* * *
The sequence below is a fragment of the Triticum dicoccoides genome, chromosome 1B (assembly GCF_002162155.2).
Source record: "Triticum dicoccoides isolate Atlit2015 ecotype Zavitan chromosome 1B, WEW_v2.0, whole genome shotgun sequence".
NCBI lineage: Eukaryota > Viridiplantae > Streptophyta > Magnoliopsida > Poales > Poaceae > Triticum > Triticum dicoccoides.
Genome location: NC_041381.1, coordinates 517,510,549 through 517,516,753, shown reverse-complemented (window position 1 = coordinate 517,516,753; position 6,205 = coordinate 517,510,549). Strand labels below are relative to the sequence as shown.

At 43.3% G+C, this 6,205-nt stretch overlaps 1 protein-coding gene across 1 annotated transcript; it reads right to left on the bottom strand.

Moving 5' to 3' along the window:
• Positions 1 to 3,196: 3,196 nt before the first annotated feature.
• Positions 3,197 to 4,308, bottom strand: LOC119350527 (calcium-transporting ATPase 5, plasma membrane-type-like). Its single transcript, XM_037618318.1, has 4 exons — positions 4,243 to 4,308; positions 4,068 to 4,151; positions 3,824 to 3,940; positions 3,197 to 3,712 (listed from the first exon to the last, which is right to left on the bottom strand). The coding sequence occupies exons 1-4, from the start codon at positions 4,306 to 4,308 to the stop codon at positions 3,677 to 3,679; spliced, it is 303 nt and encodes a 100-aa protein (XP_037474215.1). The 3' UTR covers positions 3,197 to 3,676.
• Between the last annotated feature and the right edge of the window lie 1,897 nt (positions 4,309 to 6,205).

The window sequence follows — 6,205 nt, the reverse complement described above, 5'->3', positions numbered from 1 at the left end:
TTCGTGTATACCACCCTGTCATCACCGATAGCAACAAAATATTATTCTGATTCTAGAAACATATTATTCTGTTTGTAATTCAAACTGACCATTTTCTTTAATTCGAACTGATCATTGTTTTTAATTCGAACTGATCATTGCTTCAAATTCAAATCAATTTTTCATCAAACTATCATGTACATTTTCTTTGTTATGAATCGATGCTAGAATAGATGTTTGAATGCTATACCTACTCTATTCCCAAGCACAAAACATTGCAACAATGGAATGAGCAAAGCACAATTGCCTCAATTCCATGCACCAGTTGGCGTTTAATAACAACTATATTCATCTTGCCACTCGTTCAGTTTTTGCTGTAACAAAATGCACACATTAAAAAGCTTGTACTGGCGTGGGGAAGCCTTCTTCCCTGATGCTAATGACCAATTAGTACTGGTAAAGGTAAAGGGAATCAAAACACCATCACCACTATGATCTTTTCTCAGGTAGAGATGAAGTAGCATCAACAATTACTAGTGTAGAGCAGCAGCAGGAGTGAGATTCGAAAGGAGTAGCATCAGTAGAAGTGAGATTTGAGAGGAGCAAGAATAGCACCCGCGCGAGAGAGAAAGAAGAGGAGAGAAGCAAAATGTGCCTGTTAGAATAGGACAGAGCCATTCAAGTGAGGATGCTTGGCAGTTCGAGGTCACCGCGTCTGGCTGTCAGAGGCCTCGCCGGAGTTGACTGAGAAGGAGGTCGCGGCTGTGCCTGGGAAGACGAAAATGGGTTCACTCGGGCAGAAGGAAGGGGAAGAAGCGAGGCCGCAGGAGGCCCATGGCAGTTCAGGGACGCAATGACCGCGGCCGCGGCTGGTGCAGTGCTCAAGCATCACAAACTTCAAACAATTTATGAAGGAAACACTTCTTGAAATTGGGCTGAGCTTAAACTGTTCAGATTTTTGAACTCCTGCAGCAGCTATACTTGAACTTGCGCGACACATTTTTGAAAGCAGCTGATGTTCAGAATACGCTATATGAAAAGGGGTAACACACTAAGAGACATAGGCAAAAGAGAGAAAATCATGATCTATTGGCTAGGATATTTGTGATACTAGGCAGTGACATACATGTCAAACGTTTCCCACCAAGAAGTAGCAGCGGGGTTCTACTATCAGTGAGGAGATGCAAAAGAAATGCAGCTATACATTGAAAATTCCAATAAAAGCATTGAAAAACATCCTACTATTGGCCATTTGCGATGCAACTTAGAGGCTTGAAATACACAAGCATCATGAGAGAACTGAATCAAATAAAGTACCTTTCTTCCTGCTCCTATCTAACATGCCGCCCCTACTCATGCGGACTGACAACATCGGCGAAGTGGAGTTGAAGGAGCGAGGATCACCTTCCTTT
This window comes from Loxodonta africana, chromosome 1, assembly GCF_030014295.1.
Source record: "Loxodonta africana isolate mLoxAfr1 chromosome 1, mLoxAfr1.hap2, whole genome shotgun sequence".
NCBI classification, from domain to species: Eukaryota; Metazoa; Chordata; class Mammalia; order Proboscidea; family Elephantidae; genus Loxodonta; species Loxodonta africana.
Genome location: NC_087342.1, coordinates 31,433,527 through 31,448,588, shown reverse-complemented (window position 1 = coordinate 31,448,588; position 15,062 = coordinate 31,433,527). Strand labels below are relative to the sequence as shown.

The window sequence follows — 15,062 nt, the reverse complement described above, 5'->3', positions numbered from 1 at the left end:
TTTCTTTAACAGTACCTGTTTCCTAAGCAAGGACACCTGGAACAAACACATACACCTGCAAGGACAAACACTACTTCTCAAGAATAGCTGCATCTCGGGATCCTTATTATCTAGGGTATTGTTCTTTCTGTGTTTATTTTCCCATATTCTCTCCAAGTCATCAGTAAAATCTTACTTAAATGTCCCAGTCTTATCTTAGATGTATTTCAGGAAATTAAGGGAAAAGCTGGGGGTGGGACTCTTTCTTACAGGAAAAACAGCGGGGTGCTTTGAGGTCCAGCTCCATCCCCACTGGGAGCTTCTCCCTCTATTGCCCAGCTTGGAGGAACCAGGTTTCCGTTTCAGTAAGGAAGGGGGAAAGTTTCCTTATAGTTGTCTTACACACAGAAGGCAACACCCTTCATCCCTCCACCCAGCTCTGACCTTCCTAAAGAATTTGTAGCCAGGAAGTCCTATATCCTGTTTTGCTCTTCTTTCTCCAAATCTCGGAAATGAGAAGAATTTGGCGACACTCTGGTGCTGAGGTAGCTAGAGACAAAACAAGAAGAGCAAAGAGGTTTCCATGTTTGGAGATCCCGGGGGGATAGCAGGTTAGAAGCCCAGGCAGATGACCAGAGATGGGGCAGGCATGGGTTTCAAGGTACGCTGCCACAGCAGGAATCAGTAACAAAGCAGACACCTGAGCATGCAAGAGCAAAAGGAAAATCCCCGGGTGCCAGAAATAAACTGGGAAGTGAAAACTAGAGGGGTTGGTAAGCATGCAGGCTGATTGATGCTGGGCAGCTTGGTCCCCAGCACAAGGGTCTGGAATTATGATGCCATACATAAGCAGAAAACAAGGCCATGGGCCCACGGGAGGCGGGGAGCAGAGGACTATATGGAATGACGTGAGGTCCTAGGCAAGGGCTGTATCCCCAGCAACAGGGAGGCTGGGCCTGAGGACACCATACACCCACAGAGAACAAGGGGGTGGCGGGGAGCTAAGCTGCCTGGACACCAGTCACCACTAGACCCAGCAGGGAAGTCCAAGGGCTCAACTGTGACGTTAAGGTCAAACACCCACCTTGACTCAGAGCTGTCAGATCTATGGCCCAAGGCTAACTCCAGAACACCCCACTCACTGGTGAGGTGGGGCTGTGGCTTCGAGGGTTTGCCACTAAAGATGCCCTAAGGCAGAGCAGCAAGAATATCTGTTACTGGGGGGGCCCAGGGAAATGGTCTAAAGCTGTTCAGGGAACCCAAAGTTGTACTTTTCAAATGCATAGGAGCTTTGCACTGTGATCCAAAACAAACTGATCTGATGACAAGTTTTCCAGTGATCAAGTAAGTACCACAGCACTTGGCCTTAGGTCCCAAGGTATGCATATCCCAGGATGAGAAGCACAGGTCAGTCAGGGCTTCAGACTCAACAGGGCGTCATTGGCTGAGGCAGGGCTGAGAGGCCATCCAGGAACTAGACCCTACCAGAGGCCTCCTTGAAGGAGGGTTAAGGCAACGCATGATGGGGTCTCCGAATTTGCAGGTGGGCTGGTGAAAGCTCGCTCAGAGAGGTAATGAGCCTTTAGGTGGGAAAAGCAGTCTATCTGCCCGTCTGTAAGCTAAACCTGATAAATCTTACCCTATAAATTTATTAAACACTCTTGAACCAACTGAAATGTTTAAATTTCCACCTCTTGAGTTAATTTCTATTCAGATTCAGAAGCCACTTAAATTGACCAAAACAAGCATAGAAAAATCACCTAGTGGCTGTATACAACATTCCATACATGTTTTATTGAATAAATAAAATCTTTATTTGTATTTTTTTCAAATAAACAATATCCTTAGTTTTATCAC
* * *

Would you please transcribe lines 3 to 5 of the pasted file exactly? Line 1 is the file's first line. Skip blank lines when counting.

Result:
NCBI lineage: Eukaryota > Viridiplantae > Streptophyta > Magnoliopsida > Poales > Poaceae > Triticum > Triticum dicoccoides.
Genome location: NC_041381.1, coordinates 517,510,549 through 517,516,753, shown reverse-complemented (window position 1 = coordinate 517,516,753; position 6,205 = coordinate 517,510,549). Strand labels below are relative to the sequence as shown.

At 43.3% G+C, this 6,205-nt stretch overlaps 1 protein-coding gene across 1 annotated transcript; it reads right to left on the bottom strand.